His career scoring average of 24.5t points in 57 career games is well ahead of the school record of 18.3 set by David Peed from 1988-90 and ranks third in league history. Stuckey already has seven of the top 22 scoring games in school history. Fifteen times in his career he has topped 30 points, including nine times this season. And he has been Eastern's leading scorer all but six of 57 career games, with a current streak of 15-straight games.

The preseason All-American is averaging 24.9 points per game this season, but that is down from his average of 26.7 through games of Dec. 10 when he ranked third in NCAA Division I. Against Santa Clara on Dec. 11, he picked up two quick fouls and was scoreless in the first half in just eight minutes of action. He had 12 points in the second half, but that game snapped a 36-game streak that lasted more than a year in which he was EWU's leading scorer. It was also the fewest points Stuckey had scored in his then 40-game EWU career as he played just 25 minutes. He followed that by scoring only two points against Oregon when he suffered back spasms and played just the first four minutes of the game. He had scored in double figures in his first 40 appearances in an Eagle uniform until the Oregon game.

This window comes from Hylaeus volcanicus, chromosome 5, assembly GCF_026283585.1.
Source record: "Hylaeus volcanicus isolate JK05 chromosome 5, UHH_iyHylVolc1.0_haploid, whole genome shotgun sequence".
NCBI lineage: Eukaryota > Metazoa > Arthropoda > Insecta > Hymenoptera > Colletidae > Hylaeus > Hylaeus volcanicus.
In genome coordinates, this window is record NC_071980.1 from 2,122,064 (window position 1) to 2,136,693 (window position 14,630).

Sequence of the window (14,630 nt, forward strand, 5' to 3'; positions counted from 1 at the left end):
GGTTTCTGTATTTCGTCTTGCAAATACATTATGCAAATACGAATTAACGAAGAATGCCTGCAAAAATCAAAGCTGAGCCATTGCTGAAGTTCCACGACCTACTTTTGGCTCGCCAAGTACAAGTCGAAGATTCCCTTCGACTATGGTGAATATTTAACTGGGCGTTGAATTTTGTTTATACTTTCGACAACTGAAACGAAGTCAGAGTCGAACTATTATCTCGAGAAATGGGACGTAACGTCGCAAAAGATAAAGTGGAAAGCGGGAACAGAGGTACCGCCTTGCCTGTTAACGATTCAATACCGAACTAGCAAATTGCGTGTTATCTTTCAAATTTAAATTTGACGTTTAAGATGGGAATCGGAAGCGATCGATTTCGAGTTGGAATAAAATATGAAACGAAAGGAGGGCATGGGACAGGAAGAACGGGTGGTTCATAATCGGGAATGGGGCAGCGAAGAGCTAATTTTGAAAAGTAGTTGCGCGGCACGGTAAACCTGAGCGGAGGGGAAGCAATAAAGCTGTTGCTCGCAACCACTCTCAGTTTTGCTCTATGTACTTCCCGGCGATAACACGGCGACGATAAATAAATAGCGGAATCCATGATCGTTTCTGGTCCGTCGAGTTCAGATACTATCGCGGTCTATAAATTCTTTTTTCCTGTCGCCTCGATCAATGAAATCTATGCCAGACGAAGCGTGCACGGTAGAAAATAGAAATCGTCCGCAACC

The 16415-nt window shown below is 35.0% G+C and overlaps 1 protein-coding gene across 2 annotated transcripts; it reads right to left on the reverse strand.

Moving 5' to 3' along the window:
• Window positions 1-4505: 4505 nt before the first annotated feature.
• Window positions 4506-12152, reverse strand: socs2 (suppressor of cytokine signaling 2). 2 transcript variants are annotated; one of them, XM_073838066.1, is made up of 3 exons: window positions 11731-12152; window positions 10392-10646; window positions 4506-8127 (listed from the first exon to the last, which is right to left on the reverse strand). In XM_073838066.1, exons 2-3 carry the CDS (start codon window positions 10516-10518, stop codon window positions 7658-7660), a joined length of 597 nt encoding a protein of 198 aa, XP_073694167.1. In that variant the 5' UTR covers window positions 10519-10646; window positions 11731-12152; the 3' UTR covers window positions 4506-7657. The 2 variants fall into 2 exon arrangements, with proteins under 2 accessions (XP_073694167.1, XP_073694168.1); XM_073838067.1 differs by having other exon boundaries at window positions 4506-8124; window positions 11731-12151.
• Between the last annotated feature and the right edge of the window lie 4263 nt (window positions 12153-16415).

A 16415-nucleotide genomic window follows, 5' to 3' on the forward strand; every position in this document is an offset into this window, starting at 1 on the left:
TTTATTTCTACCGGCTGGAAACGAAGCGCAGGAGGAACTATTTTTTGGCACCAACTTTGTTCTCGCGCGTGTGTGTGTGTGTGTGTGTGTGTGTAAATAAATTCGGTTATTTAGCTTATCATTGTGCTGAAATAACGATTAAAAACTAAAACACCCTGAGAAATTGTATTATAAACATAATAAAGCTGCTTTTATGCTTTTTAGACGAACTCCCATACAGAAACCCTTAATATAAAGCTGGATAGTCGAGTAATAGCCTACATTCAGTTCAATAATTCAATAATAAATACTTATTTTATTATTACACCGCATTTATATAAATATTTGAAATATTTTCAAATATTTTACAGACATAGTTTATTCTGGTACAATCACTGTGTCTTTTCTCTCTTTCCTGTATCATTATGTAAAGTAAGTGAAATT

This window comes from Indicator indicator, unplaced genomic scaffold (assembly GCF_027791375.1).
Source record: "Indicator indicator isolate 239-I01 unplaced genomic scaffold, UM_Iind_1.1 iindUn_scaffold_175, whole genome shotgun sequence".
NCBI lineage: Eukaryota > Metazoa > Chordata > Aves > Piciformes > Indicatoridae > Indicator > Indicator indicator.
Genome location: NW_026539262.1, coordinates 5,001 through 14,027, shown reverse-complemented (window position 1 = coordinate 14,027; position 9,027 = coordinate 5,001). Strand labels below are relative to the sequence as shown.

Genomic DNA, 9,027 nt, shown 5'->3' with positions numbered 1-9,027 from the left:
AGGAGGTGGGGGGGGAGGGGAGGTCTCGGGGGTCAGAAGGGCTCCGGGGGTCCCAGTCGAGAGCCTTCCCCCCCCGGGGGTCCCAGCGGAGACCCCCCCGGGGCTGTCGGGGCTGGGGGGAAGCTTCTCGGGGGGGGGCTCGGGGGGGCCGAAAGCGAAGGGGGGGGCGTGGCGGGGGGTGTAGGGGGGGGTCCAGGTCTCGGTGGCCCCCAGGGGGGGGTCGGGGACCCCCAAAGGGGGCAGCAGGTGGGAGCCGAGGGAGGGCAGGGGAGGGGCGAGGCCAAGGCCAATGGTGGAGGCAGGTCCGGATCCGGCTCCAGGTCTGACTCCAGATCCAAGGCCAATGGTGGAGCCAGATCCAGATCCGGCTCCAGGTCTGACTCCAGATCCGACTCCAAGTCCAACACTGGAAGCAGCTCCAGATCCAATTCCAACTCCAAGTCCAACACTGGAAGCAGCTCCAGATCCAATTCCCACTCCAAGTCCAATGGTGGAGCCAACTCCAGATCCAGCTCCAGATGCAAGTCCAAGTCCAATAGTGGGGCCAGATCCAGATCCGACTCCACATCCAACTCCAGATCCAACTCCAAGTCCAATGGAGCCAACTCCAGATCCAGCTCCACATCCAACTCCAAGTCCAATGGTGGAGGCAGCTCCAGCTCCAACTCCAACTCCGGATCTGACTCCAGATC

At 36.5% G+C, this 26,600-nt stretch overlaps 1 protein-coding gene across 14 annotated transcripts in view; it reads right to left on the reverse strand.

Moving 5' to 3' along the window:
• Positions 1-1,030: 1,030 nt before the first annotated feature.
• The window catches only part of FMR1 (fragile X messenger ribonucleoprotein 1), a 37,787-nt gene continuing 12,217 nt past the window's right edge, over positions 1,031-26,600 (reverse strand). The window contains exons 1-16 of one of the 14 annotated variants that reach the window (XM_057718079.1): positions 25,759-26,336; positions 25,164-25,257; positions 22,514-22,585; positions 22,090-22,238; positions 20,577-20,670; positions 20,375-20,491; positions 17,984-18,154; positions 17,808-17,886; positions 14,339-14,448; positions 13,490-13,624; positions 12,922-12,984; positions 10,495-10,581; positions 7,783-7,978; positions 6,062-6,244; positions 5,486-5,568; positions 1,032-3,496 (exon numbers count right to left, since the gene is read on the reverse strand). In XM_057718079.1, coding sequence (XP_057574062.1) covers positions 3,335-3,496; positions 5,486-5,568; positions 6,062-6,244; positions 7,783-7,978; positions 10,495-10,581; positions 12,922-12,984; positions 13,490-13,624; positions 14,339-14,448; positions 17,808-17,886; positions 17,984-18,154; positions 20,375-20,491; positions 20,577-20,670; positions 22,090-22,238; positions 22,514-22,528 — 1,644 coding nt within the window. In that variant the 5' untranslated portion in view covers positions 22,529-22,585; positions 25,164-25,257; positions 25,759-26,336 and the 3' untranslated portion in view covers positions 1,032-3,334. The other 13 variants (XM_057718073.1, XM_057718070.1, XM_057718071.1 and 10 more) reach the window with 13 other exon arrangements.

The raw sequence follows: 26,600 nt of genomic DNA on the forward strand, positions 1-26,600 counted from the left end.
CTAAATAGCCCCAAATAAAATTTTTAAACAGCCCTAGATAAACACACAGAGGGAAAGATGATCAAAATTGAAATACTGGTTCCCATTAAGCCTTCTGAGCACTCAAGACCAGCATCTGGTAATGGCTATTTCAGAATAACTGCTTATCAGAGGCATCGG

Prior to those two games, he was honored for the fifth and sixth time in his career as Big Sky Conference Player of the Week in back-to-back weeks in November and December. The first honor came after he averaged 28.0 points per game while helping the Eagles to a pair of victories and a near-miss of nationally-ranked Washington. He also averaged 5.3 assists, 4.3 rebounds and 2.3 steals per game. His second honor came after he scored 62 points in a split of games that included 30-point efforts in each. He also had seven assists in each game, and added 10 steals and 11 rebounds in the two games combined in which he played 70 total minutes and had just four turnovers.